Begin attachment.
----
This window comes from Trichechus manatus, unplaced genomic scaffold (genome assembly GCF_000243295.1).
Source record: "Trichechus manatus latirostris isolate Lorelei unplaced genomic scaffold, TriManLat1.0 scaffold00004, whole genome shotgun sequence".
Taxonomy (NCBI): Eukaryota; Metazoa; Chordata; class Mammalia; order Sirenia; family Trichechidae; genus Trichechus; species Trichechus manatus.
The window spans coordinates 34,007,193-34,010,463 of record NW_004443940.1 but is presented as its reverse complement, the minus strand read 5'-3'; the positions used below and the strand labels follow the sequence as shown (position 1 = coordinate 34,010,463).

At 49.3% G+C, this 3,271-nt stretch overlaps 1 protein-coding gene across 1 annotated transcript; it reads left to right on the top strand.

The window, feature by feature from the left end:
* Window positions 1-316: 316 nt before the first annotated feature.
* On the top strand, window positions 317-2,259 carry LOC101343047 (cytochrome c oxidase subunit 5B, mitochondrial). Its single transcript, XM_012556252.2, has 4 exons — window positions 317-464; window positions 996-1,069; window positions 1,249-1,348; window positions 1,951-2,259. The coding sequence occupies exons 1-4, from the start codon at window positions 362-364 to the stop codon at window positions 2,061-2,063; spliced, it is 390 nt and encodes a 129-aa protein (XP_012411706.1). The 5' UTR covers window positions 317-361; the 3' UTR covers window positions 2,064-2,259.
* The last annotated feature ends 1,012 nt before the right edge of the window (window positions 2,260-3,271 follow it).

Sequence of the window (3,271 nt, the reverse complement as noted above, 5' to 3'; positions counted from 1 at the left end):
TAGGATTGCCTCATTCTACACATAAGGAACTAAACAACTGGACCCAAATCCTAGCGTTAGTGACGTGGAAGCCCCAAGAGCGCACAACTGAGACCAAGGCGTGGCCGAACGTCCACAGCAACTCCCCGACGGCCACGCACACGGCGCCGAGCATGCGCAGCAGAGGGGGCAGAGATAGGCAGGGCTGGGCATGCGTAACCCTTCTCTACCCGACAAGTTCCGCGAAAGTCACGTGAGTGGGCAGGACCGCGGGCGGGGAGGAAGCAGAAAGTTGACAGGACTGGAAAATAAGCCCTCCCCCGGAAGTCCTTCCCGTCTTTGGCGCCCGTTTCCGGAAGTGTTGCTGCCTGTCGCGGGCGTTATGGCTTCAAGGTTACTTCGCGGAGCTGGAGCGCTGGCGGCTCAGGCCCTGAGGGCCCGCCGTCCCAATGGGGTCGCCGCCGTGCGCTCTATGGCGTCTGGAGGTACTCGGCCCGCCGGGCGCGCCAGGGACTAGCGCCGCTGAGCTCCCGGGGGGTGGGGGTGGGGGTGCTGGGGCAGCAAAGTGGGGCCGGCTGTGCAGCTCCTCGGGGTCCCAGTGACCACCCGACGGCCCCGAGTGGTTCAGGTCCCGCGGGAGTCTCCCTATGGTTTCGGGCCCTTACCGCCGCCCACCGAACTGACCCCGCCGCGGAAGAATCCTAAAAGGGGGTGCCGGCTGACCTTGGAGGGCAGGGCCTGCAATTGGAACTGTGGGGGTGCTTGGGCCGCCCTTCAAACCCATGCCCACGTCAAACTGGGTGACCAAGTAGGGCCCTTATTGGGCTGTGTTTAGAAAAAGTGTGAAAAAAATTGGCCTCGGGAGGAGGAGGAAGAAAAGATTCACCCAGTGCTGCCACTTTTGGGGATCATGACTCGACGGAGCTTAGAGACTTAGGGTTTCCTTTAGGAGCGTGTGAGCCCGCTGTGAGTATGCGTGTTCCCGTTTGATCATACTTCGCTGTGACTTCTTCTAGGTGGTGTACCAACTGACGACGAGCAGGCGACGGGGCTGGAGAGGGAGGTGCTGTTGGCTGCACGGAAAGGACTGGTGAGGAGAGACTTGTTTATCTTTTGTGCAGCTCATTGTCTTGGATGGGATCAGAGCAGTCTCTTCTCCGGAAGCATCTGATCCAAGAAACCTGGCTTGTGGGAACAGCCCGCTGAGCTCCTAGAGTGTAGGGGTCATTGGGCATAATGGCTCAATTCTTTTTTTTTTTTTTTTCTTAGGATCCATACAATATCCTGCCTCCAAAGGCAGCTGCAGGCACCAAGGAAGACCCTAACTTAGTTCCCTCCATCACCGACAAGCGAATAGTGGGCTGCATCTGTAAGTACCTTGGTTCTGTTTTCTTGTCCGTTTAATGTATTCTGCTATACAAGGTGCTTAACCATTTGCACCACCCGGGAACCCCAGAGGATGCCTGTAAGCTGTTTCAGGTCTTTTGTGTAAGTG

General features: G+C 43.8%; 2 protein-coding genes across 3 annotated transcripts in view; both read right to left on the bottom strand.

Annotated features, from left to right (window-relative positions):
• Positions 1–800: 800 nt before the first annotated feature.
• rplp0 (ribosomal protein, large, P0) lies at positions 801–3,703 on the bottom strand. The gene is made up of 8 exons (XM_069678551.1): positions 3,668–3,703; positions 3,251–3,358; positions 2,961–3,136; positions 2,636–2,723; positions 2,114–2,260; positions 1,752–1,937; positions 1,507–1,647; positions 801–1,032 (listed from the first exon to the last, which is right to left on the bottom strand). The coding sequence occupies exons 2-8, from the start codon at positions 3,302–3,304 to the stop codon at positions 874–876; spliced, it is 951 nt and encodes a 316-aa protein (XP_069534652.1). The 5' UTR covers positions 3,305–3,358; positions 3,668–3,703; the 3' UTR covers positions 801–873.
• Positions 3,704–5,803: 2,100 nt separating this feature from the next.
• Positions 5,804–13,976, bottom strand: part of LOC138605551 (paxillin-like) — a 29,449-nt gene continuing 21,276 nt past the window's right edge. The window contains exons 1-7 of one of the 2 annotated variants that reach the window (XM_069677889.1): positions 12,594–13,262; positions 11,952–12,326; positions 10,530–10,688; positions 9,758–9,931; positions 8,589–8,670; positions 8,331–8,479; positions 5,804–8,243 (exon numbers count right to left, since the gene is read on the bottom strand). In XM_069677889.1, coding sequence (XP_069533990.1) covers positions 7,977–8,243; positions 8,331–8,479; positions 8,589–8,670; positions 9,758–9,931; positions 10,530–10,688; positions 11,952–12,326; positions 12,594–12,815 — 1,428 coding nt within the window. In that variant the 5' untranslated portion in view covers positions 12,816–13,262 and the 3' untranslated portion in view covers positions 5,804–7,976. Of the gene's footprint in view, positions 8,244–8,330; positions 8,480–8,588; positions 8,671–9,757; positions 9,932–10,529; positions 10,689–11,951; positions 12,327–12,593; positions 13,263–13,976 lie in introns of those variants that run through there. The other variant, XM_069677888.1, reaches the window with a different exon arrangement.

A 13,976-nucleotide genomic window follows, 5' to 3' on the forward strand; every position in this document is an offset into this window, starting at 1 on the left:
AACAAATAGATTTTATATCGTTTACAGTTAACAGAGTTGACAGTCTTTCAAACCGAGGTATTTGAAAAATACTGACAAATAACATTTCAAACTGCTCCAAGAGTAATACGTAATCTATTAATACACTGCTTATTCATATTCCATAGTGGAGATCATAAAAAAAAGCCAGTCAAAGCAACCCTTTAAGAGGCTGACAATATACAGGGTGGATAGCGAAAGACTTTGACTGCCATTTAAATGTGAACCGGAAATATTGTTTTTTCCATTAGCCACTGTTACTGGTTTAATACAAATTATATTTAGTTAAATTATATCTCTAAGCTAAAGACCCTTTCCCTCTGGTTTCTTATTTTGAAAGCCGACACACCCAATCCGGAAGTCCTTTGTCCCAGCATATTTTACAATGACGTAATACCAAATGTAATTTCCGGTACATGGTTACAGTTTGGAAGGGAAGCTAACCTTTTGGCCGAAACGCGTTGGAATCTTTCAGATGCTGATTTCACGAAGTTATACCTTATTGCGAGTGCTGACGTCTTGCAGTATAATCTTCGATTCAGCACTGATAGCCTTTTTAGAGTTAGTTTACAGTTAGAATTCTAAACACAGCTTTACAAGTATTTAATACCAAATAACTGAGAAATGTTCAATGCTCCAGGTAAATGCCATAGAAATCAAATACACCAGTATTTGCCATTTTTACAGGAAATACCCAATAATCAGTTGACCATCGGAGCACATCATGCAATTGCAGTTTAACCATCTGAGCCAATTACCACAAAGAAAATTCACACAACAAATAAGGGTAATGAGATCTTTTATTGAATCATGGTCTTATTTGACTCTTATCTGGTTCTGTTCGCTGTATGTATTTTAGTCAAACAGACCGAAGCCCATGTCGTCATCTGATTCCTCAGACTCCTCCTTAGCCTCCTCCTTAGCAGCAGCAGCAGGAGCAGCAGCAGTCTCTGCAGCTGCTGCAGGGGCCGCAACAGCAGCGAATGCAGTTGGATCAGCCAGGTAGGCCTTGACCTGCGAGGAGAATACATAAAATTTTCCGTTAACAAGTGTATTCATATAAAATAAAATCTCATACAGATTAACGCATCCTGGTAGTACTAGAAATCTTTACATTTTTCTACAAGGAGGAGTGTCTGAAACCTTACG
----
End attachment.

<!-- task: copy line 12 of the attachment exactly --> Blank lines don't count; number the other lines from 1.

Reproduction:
General features: G+C 43.8%; 2 protein-coding genes across 3 annotated transcripts in view; both read right to left on the bottom strand.